“Some are born great, some achieve greatness, and some have greatness thrust upon them”, as Shakespeare had his character Malvolio say in Twelfth Night. Shakespeare is a master of words, and often cloaks wisdom in the guise of fools. Malvolio is a foolish character, who, it can be argued, has greatness thrust upon him, in his mistaken belief that Olivia, the royal heroine, is in love with him. He is a court hanger-on, set up by others to make a fool of himself, capering round in yellow stockings and crossed garters, because he’s been told this will make Olivia hot for him. He is humiliated, and in the process, becomes tragic because he exposes himself to ridicule and is all but destroyed in the process. In the end, disillusioned, he swears vengeance on “the whole pack of you”, and even Olivia admits he has been “most notoriously abused”. His greatness is in his folly and lack of self-awareness, which exposes him to the shallow ridicule and pranks of an effete mob of courtiers, turning the satire back on them and making him a scapegoat. But at least Malvolio has a fictive life beyond the ending; he is not destroyed.
Gatsby, the anti-hero of F. Scott Fitzgerald’s short novel The Great Gatsby, is Malvolio without crossed garters. He wears, not yellow stockings, but a pink suit. He lives in a vast mansion with only his servants, and populates it with the trendies and hangers on of the rich and famous in wild, extravagant parties. He is nobody from nowhere, who has constructed a false identity for himself, made his money through some sort of illicit trade, and is flaunting his extravagant lifestyle, not because he enjoys it, but because he wants to impress and attract his lost love, Daisy, who is married to a man of family (old wealth), and who jilted him five years ago because he was poor. And in the end, he is destroyed, and the narrative perspective shines the spotlight on the cast of fools who idolised and then betrayed and deserted him.
Fitgerald has written a complex story, which has many gaps in it; in many ways, he was ahead of his time, when in 1925, he published this satrical/lyrical/tragical story of a man undone by a dream of love and trapped by the illusion that money can buy you your heart’s desire. This has become the iconic novel of the roaring twenties, the prelude to The Great Depression, which burst the bubble of wealth. The interesting backstory to this novel is that much of it is autobiographical, based on Fitgerald’s own dance of death and love affair with wealth and fame and the wild, mad Zelda, his wife. Like Nick Carraway, the narrator of the novel, he longed for, but saw through the illusion of wealth and fame, in a love/hate affair which ultimately destroyed him. We don’t know what happens to Carraway in the novel, though in the film, the story of the doomed love affair of Gatsby and Daisy is framed by Carraway’s rehabilitation for chronic alcoholism and depression in a clinic; his psychiatrist urges him to write his story, and that is the story of Gatsby.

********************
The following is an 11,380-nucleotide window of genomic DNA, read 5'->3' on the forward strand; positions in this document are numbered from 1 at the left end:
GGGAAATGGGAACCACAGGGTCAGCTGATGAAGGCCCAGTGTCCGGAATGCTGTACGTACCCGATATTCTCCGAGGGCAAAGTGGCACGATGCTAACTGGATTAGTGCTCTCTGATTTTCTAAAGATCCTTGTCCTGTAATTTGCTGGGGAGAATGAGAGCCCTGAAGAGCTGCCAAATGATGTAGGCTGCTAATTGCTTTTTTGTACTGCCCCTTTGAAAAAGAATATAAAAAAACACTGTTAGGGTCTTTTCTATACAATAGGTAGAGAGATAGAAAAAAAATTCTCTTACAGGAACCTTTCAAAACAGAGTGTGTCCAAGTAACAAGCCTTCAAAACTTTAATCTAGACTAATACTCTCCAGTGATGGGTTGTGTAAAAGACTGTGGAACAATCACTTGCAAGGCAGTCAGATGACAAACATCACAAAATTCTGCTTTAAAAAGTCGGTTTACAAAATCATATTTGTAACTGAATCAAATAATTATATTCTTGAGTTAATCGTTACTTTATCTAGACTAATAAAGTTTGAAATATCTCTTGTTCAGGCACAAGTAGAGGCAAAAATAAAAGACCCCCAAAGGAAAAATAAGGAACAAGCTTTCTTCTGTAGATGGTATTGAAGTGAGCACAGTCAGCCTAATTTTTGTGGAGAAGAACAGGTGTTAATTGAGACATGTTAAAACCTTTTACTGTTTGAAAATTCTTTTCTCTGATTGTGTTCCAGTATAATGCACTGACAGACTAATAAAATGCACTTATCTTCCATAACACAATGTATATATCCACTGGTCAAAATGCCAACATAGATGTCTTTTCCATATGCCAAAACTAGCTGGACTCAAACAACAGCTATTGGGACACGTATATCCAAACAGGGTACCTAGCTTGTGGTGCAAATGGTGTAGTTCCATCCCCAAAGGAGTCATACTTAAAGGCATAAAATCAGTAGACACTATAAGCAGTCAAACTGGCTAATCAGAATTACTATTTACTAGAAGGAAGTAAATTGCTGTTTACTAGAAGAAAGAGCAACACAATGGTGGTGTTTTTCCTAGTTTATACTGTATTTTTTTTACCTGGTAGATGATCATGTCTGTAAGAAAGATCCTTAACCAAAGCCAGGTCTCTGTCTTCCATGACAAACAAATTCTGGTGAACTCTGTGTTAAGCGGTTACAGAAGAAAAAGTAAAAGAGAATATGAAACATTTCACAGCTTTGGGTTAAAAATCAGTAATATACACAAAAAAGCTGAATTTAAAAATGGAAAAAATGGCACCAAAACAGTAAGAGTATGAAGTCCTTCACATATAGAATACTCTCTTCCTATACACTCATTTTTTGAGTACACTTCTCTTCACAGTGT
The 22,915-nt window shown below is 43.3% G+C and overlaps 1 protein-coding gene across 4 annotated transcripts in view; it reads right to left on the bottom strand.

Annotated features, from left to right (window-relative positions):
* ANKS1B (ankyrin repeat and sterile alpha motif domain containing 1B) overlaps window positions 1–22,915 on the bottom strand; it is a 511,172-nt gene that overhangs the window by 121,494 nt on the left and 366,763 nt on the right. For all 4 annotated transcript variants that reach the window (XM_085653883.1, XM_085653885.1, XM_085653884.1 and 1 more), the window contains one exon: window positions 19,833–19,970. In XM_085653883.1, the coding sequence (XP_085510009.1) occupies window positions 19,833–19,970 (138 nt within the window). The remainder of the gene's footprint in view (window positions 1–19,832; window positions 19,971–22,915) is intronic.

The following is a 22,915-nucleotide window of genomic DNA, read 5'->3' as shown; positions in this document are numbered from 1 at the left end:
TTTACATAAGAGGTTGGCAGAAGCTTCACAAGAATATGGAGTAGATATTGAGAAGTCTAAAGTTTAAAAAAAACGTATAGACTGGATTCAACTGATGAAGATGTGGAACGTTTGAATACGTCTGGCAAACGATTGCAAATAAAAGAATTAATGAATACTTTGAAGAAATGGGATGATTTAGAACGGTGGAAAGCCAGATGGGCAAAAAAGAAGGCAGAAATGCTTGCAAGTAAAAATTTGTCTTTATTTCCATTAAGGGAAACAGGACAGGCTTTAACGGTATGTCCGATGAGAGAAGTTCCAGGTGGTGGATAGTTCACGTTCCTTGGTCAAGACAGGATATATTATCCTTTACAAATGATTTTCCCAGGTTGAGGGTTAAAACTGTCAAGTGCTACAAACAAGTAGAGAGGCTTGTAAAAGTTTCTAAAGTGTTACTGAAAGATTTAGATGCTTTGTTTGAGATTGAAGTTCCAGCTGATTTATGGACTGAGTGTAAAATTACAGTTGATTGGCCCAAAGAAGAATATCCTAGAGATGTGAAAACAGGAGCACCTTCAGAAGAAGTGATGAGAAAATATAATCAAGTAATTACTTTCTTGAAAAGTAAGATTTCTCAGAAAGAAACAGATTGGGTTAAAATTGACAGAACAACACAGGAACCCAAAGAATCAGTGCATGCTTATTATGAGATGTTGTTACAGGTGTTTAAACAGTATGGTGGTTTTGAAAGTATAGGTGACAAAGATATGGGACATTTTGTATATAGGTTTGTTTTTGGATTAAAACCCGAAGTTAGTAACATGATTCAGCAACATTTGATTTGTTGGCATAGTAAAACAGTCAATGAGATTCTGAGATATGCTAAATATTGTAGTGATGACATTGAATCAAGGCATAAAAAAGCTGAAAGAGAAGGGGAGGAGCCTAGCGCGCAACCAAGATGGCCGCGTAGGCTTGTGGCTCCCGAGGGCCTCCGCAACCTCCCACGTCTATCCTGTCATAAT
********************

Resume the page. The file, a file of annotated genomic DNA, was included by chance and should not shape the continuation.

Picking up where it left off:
Much more could be said about the novel, and Luhrman’s filmic remake of it. I am undecided whether this book is great, but I”m sure it’s not as great as Shakespeare’s Twelfth Night. But it’s unfair to compare Fitzgerald with Shakespeare. There is beauty and pathos in the novel, and much of the prose is meltingly lyrical. For instance, when Carraway describes his first meeting with Daisy’s husband Tom, in their mansion, and Tom takes him on a tour of the establishment:
We walked through a high hallway into a bright rosy-colored space, fragilely bound into the house by French windows at either end. The windows were ajar and gleaming white against the fresh grass outside that seemed to grow a little way into the house. A breeze blew through the room, blew curtains in at one end and out the other like pale flags, twisting them up toward the frosted wedding cake of the ceiling—and then rippled over the wine-colored rug, makeing a shadow on it as wind does on the sea.
What troubled me about it, though, each time I put it down and turned out the light, was that I couldn’t care much about what happened to the characters. There’s a sort of faded, distanced, disillusioned tone to the narration that holds it all at arm’s length. Whereas, in the movie, for all its absurd, over-the-top effects, the central story of the three main characters went to my heart.
Have you seen the film or read the book? I’d love to hear your responses.